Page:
A company, Ophthotech, recently announced their drug is now funded to enter Phase II FDA trials for testing.
Their new drug, E10030, is an aptamer (similar to an antibody) targeted against “Platelet Derived Growth Factor.” The aptamer is designed to specifically bind to PDGF and prevent “plugging-in” to its receptor.
The drug is novel for two reasons; 1) it is directed at a second protein PDGF and not VEGF (vascular endothelial growth factor) and 2) it is being tested in combination with anti-VEGF medication Lucentis.
The company feels that the combination of the two drugs gives a better improvement than Lucentis/anti-VEGF alone.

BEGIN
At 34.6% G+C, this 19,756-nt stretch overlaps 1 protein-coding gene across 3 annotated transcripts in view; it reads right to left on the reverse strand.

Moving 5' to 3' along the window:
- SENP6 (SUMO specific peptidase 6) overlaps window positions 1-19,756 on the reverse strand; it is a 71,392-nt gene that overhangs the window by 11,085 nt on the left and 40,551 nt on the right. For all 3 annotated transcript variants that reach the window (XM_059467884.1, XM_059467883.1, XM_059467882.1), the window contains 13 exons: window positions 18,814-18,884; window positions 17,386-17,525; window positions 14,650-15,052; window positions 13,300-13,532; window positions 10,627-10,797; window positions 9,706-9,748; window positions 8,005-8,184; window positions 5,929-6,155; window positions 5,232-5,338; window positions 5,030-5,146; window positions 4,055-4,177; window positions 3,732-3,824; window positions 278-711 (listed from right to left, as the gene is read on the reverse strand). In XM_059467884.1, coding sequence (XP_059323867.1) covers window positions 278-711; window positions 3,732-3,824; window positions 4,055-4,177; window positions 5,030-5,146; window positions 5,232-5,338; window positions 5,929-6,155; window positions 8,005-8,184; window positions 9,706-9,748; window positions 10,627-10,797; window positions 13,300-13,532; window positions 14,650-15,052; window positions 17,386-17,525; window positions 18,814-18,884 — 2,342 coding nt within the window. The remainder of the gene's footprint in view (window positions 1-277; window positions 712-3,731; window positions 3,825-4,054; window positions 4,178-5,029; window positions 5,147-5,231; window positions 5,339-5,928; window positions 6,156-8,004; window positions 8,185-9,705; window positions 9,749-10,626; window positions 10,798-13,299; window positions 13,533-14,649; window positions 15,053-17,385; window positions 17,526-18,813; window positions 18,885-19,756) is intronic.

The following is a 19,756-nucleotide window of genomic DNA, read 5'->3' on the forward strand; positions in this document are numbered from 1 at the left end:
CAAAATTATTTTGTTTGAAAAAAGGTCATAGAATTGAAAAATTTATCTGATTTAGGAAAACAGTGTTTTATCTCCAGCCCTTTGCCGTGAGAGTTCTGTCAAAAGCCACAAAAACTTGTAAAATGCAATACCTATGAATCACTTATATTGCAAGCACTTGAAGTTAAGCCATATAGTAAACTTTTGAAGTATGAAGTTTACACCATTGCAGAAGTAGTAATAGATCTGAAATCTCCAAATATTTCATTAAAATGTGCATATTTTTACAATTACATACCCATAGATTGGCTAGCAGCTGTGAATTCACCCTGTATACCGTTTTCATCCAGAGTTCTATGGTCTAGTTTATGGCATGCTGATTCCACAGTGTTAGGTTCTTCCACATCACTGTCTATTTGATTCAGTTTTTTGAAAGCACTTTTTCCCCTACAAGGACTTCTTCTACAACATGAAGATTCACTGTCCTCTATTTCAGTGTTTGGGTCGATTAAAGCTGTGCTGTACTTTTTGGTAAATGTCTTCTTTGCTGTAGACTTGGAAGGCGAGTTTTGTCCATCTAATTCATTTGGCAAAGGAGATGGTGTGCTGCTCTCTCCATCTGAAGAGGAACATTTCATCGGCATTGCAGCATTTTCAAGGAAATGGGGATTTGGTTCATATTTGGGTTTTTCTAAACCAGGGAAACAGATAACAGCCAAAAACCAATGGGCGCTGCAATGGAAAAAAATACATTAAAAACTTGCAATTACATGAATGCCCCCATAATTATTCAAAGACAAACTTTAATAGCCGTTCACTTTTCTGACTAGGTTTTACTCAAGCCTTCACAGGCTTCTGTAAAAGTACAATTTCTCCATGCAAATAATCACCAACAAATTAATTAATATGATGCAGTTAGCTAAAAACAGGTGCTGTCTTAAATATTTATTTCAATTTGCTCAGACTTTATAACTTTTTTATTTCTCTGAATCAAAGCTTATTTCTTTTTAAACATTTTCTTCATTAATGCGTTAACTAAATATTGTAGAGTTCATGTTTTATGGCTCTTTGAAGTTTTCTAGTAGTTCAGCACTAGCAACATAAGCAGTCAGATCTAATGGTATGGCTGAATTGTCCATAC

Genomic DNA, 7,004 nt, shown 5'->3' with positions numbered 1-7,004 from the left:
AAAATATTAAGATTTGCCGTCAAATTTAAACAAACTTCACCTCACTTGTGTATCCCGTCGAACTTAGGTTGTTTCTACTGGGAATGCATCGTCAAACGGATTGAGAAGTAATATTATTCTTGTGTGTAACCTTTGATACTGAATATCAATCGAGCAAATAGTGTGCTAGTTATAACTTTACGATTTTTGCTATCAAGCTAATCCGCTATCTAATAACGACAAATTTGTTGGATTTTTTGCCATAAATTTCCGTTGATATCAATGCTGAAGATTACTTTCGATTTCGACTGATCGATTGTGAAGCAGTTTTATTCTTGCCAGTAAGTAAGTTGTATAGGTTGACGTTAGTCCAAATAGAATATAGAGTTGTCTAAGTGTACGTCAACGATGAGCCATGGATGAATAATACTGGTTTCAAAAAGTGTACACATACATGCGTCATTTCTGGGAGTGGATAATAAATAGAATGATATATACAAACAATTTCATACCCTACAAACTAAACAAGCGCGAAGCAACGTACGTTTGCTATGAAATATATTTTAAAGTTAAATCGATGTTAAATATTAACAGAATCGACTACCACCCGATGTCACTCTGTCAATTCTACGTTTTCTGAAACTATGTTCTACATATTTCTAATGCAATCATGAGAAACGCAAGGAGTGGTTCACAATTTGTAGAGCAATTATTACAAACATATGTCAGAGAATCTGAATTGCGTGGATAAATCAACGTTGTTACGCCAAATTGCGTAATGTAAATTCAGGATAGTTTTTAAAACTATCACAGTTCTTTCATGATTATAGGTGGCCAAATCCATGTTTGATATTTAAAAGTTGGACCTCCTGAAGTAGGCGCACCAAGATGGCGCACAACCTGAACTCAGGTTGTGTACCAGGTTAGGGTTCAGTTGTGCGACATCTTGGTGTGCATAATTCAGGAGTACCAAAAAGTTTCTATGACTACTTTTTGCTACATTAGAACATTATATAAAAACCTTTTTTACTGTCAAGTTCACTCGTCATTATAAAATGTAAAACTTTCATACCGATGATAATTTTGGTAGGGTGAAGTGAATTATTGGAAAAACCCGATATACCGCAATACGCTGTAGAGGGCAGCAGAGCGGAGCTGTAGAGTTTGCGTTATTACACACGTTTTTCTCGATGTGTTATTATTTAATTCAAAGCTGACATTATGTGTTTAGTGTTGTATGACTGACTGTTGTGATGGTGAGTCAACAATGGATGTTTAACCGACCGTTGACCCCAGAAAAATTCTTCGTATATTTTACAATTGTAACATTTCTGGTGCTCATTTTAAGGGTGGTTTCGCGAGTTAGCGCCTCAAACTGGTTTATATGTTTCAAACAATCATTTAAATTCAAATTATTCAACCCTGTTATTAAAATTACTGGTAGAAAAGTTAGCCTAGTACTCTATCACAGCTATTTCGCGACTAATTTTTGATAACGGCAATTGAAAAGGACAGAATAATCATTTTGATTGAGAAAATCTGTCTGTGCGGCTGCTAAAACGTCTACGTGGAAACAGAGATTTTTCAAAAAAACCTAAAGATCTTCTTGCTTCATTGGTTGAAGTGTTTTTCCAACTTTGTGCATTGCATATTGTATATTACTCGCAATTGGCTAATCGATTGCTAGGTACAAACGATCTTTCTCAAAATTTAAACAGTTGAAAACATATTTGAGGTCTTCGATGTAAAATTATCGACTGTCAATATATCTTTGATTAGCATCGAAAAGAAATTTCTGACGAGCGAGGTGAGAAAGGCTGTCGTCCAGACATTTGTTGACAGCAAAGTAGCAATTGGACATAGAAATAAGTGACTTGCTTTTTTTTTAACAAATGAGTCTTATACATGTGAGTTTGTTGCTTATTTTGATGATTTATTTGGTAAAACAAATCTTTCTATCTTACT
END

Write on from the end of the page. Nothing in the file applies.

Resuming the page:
What Does This Mean? Phase II FDA trials are meant to test for safety, but more importantly, are also designed to test for efficacy of a drug. In other words, Phase II trials determine how well a drug works. Many drugs fail at this point.
The identification of another factor leading to wet macular degeneration is intriguing; however, as are the claims that the two agents work better than anti-VEGF alone.
Also, I bring this drug to your attention to highlight that it is a potential new drug and not even close to approval, yet you may hear that this is a new “treatment.” It is not and has a long way to go. Many people will be touting this as a new therapy.
The FDA has a total of 4 clinical trials. We are several years away from significant results.
Randall V. Wong, M.D.
Ophthalmologist, Retina Specialist